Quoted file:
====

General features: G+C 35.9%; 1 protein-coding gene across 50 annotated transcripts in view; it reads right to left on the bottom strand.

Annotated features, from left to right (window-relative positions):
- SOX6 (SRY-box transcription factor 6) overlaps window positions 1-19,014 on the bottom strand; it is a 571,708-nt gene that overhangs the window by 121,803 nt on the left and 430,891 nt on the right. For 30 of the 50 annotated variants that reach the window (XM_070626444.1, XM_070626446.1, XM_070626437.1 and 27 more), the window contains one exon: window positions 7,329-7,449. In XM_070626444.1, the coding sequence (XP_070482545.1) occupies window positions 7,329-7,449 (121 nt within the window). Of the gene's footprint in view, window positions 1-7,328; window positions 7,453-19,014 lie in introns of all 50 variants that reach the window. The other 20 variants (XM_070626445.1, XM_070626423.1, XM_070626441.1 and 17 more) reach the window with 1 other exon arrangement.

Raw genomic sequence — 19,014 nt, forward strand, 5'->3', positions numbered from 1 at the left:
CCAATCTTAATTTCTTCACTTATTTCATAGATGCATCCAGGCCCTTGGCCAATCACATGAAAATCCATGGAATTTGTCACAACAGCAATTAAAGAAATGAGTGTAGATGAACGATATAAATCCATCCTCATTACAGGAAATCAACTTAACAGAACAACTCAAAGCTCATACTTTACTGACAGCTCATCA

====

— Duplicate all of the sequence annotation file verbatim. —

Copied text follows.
General features: G+C 35.9%; 1 protein-coding gene across 50 annotated transcripts in view; it reads right to left on the bottom strand.

Annotated features, from left to right (window-relative positions):
- SOX6 (SRY-box transcription factor 6) overlaps window positions 1-19,014 on the bottom strand; it is a 571,708-nt gene that overhangs the window by 121,803 nt on the left and 430,891 nt on the right. For 30 of the 50 annotated variants that reach the window (XM_070626444.1, XM_070626446.1, XM_070626437.1 and 27 more), the window contains one exon: window positions 7,329-7,449. In XM_070626444.1, the coding sequence (XP_070482545.1) occupies window positions 7,329-7,449 (121 nt within the window). Of the gene's footprint in view, window positions 1-7,328; window positions 7,453-19,014 lie in introns of all 50 variants that reach the window. The other 20 variants (XM_070626445.1, XM_070626423.1, XM_070626441.1 and 17 more) reach the window with 1 other exon arrangement.

Raw genomic sequence — 19,014 nt, forward strand, 5'->3', positions numbered from 1 at the left:
CCAATCTTAATTTCTTCACTTATTTCATAGATGCATCCAGGCCCTTGGCCAATCACATGAAAATCCATGGAATTTGTCACAACAGCAATTAAAGAAATGAGTGTAGATGAACGATATAAATCCATCCTCATTACAGGAAATCAACTTAACAGAACAACTCAAAGCTCATACTTTACTGACAGCTCATCA